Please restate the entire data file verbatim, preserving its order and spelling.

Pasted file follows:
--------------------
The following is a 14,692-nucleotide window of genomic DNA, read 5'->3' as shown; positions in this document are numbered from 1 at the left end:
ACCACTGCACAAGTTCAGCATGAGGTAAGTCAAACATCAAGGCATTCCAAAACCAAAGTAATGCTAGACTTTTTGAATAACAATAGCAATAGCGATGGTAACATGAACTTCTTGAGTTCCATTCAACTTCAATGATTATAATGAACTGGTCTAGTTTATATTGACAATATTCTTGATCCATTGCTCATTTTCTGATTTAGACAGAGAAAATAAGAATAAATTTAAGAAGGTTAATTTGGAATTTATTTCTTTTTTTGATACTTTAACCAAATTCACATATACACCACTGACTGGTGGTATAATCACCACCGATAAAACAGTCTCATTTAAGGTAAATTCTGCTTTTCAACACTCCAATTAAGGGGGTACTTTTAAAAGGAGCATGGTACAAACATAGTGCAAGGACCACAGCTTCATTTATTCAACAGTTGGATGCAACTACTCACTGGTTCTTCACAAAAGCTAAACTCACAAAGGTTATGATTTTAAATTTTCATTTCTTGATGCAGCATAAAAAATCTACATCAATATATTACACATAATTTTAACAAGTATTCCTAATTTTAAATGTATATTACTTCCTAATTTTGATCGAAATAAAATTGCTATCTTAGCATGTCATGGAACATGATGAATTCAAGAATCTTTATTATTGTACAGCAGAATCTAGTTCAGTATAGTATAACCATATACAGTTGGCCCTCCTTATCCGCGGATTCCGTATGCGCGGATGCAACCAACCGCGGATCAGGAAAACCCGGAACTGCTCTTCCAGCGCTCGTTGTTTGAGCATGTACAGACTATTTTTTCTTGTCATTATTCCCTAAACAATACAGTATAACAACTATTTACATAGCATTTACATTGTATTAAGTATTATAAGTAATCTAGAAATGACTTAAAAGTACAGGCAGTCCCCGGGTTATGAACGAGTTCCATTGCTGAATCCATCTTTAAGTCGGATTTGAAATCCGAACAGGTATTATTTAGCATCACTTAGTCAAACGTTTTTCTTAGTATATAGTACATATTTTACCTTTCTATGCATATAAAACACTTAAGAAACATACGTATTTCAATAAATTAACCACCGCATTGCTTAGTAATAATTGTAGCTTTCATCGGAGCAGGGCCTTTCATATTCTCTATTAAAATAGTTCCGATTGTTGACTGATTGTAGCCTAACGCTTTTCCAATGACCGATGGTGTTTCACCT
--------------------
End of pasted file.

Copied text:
The following is a 14,692-nucleotide window of genomic DNA, read 5'->3' as shown; positions in this document are numbered from 1 at the left end:
ACCACTGCACAAGTTCAGCATGAGGTAAGTCAAACATCAAGGCATTCCAAAACCAAAGTAATGCTAGACTTTTTGAATAACAATAGCAATAGCGATGGTAACATGAACTTCTTGAGTTCCATTCAACTTCAATGATTATAATGAACTGGTCTAGTTTATATTGACAATATTCTTGATCCATTGCTCATTTTCTGATTTAGACAGAGAAAATAAGAATAAATTTAAGAAGGTTAATTTGGAATTTATTTCTTTTTTTGATACTTTAACCAAATTCACATATACACCACTGACTGGTGGTATAATCACCACCGATAAAACAGTCTCATTTAAGGTAAATTCTGCTTTTCAACACTCCAATTAAGGGGGTACTTTTAAAAGGAGCATGGTACAAACATAGTGCAAGGACCACAGCTTCATTTATTCAACAGTTGGATGCAACTACTCACTGGTTCTTCACAAAAGCTAAACTCACAAAGGTTATGATTTTAAATTTTCATTTCTTGATGCAGCATAAAAAATCTACATCAATATATTACACATAATTTTAACAAGTATTCCTAATTTTAAATGTATATTACTTCCTAATTTTGATCGAAATAAAATTGCTATCTTAGCATGTCATGGAACATGATGAATTCAAGAATCTTTATTATTGTACAGCAGAATCTAGTTCAGTATAGTATAACCATATACAGTTGGCCCTCCTTATCCGCGGATTCCGTATGCGCGGATGCAACCAACCGCGGATCAGGAAAACCCGGAACTGCTCTTCCAGCGCTCGTTGTTTGAGCATGTACAGACTATTTTTTCTTGTCATTATTCCCTAAACAATACAGTATAACAACTATTTACATAGCATTTACATTGTATTAAGTATTATAAGTAATCTAGAAATGACTTAAAAGTACAGGCAGTCCCCGGGTTATGAACGAGTTCCATTGCTGAATCCATCTTTAAGTCGGATTTGAAATCCGAACAGGTATTATTTAGCATCACTTAGTCAAACGTTTTTCTTAGTATATAGTACATATTTTACCTTTCTATGCATATAAAACACTTAAGAAACATACGTATTTCAATAAATTAACCACCGCATTGCTTAGTAATAATTGTAGCTTTCATCGGAGCAGGGCCTTTCATATTCTCTATTAAAATAGTTCCGATTGTTGACTGATTGTAGCCTAACGCTTTTCCAATGACCGATGGTGTTTCACCT